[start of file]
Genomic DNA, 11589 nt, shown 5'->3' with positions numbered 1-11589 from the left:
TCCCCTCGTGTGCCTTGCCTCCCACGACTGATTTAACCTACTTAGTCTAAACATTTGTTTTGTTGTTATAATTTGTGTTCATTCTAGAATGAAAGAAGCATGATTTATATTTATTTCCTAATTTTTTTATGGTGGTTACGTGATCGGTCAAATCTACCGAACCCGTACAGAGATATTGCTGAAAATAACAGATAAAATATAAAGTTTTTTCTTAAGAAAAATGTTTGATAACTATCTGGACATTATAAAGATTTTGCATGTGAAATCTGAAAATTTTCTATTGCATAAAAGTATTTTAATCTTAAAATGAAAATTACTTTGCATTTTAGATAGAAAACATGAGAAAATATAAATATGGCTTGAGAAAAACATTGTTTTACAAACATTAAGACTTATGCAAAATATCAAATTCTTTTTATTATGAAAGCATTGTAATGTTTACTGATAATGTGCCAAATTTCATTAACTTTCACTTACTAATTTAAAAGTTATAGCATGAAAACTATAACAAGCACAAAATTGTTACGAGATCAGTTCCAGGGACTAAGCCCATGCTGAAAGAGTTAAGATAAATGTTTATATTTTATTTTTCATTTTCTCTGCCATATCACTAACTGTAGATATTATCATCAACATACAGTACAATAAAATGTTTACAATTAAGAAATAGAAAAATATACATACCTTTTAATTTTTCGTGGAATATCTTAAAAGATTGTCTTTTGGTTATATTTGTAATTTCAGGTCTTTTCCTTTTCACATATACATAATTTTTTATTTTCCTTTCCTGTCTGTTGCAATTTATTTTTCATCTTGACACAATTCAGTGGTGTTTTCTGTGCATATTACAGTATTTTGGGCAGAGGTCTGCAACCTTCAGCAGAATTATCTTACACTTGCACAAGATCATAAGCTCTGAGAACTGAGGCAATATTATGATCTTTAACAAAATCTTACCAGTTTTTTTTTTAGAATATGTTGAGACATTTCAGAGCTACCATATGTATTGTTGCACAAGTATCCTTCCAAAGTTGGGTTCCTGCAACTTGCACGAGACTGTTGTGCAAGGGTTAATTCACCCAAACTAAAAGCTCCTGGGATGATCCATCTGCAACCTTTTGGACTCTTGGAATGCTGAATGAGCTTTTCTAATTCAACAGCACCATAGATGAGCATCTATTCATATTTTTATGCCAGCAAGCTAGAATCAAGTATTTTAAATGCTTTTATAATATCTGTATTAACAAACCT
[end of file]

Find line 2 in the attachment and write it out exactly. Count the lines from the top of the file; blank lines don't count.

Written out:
TCCCCTCGTGTGCCTTGCCTCCCACGACTGATTTAACCTACTTAGTCTAAACATTTGTTTTGTTGTTATAATTTGTGTTCATTCTAGAATGAAAGAAGCATGATTTATATTTATTTCCTAATTTTTTTATGGTGGTTACGTGATCGGTCAAATCTACCGAACCCGTACAGAGATATTGCTGAAAATAACAGATAAAATATAAAGTTTTTTCTTAAGAAAAATGTTTGATAACTATCTGGACATTATAAAGATTTTGCATGTGAAATCTGAAAATTTTCTATTGCATAAAAGTATTTTAATCTTAAAATGAAAATTACTTTGCATTTTAGATAGAAAACATGAGAAAATATAAATATGGCTTGAGAAAAACATTGTTTTACAAACATTAAGACTTATGCAAAATATCAAATTCTTTTTATTATGAAAGCATTGTAATGTTTACTGATAATGTGCCAAATTTCATTAACTTTCACTTACTAATTTAAAAGTTATAGCATGAAAACTATAACAAGCACAAAATTGTTACGAGATCAGTTCCAGGGACTAAGCCCATGCTGAAAGAGTTAAGATAAATGTTTATATTTTATTTTTCATTTTCTCTGCCATATCACTAACTGTAGATATTATCATCAACATACAGTACAATAAAATGTTTACAATTAAGAAATAGAAAAATATACATACCTTTTAATTTTTCGTGGAATATCTTAAAAGATTGTCTTTTGGTTATATTTGTAATTTCAGGTCTTTTCCTTTTCACATATACATAATTTTTTATTTTCCTTTCCTGTCTGTTGCAATTTATTTTTCATCTTGACACAATTCAGTGGTGTTTTCTGTGCATATTACAGTATTTTGGGCAGAGGTCTGCAACCTTCAGCAGAATTATCTTACACTTGCACAAGATCATAAGCTCTGAGAACTGAGGCAATATTATGATCTTTAACAAAATCTTACCAGTTTTTTTTTTAGAATATGTTGAGACATTTCAGAGCTACCATATGTATTGTTGCACAAGTATCCTTCCAAAGTTGGGTTCCTGCAACTTGCACGAGACTGTTGTGCAAGGGTTAATTCACCCAAACTAAAAGCTCCTGGGATGATCCATCTGCAACCTTTTGGACTCTTGGAATGCTGAATGAGCTTTTCTAATTCAACAGCACCATAGATGAGCATCTATTCATATTTTTATGCCAGCAAGCTAGAATCAAGTATTTTAAATGCTTTTATAATATCTGTATTAACAAACCT